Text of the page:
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Early years staff should be prioritised for vaccinations, says Diss nursery manager

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A manager at a Diss nursery has echoed calls for early years workers to be prioritised for a coronavirus vaccine.

Despite schools being closed earlier this month as part of the latest lockdown measures, ministers decided that risk of infection at nurseries was low enough to warrant them staying open.

However Rebecca Lord, who runs Safe Hands Day Nursery, in Hopper Way, claimed that early years services had been ignored by the government.

Nurseries, unlike primary schools, have remained open during the January lockdown.
Nurseries, unlike primary schools, have remained open during the January lockdown.

“I think we have been overlooked,” she said. “I would like to see people working in early years prioritised.

“To me, they are so important and their role in this pandemic is vital.”

Nursery workers across the country have often claimed there is a friction between coronavirus guidelines and their role responsibilities, with social distancing measures increasingly difficult to enforce among children under five.

“With our job, even though you can put out guidelines saying keep your distance, you can’t really do that,” said Miss Lord.

“Mixing between staff and children is much more limited, which is really difficult, because it’s such a crazy and uneasy time for the children.”

The 23-year-old added that her nearly half-a-dozen staff have felt the strain of increased pressure over the past year.

“I don’t think anyone who took on childcare as a career ever thought they would be doing anything like this,” she said.

“The staff have definitely experienced anxiety, but none of them have said: ‘this is too much’.

“We are a close-knit group, we talk it through and are really together as a team. They’ve just kept going and have not stopped. It’s all for the children.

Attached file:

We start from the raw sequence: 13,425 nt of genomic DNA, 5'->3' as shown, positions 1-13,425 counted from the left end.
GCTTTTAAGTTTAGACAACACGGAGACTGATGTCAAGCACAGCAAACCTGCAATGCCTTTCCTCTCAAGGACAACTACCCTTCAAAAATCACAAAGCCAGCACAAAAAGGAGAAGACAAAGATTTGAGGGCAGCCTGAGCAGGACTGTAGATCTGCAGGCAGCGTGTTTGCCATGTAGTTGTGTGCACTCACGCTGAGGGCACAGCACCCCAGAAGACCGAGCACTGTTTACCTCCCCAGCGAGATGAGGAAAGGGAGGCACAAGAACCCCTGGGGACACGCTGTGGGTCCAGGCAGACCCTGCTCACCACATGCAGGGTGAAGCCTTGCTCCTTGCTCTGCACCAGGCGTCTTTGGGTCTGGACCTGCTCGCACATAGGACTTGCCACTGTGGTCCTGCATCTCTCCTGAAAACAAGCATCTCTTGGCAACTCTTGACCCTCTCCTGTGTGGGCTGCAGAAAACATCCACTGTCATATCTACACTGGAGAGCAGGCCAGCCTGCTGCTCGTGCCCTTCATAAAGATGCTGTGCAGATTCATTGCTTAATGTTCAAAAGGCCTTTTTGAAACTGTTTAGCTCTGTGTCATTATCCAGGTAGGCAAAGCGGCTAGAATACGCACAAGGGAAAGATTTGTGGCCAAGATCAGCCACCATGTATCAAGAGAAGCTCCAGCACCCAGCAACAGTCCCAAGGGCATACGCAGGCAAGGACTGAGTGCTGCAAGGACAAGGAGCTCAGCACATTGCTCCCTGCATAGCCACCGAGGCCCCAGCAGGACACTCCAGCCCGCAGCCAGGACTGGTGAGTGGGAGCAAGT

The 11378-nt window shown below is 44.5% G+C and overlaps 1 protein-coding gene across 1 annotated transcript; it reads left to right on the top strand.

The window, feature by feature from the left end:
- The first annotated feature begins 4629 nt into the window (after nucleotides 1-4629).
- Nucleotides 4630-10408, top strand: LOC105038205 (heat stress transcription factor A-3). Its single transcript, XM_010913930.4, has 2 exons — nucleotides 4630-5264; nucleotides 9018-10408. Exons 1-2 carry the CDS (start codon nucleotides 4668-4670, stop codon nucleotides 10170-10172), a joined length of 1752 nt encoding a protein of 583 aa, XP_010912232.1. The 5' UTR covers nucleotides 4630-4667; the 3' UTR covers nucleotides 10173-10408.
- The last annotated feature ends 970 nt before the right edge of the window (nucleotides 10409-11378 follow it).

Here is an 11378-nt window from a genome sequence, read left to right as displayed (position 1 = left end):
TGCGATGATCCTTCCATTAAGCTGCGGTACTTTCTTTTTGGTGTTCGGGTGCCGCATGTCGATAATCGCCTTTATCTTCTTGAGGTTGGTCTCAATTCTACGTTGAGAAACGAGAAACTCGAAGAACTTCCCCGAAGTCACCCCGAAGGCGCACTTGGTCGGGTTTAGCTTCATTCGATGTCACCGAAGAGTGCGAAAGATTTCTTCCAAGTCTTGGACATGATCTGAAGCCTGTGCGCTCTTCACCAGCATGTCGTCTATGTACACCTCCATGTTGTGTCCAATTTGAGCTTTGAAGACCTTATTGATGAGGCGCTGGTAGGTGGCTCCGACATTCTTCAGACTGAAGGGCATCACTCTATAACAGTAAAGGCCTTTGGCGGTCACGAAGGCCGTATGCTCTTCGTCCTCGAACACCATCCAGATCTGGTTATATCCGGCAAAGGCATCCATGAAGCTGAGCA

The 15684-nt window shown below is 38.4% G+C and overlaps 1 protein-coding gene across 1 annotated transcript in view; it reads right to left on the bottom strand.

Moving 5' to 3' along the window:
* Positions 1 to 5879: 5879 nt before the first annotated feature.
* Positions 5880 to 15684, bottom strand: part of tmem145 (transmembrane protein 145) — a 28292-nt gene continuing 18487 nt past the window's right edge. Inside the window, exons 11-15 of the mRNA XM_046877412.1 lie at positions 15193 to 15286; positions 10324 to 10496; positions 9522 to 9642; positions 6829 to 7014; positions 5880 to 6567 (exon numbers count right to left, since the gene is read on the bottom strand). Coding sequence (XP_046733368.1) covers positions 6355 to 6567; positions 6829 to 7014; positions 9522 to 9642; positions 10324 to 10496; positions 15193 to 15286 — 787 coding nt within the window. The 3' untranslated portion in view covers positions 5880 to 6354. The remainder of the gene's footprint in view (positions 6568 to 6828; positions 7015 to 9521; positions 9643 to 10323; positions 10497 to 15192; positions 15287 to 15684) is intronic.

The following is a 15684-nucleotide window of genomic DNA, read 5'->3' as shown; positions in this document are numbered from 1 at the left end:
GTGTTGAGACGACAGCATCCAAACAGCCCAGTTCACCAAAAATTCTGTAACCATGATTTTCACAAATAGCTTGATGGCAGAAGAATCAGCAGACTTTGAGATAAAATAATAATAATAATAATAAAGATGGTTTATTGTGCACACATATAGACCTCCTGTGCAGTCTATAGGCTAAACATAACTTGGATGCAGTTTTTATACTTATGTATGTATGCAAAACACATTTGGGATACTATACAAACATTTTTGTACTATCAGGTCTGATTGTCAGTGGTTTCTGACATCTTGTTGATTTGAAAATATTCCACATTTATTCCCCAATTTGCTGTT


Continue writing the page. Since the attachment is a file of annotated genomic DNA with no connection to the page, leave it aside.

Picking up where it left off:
“But there is certainly some worry about how this is affecting the people I work with.”

The decision to keep nurseries open, while schools have closed, has infuriated union leaders, who have accused the Government of inconsistency.

Last week, Neil Leitch, chief executive of the Early Years Alliance, released a statement in which he insisted that nurseries must close – and called on Education Secretary Gavin Williamson (pictured) to take the necessary step.

He said: “Throughout this crisis, nurseries, pre-schools and childminders have been on the front line, educating and caring for children while putting their own wellbeing at risk, yet they have had to fight to be given anywhere near the same level of treatment as schools every step of the way.

“If the Government is this concerned about the spread of the virus in primary schools, it must provide clear, scientific evidence for why early years settings should be treated differently.

“If it cannot provide this vital reassurance, then it surely has no choice but to take the necessary decision to close early years settings and provide the financial support providers will need to remain viable during such temporary closures.”

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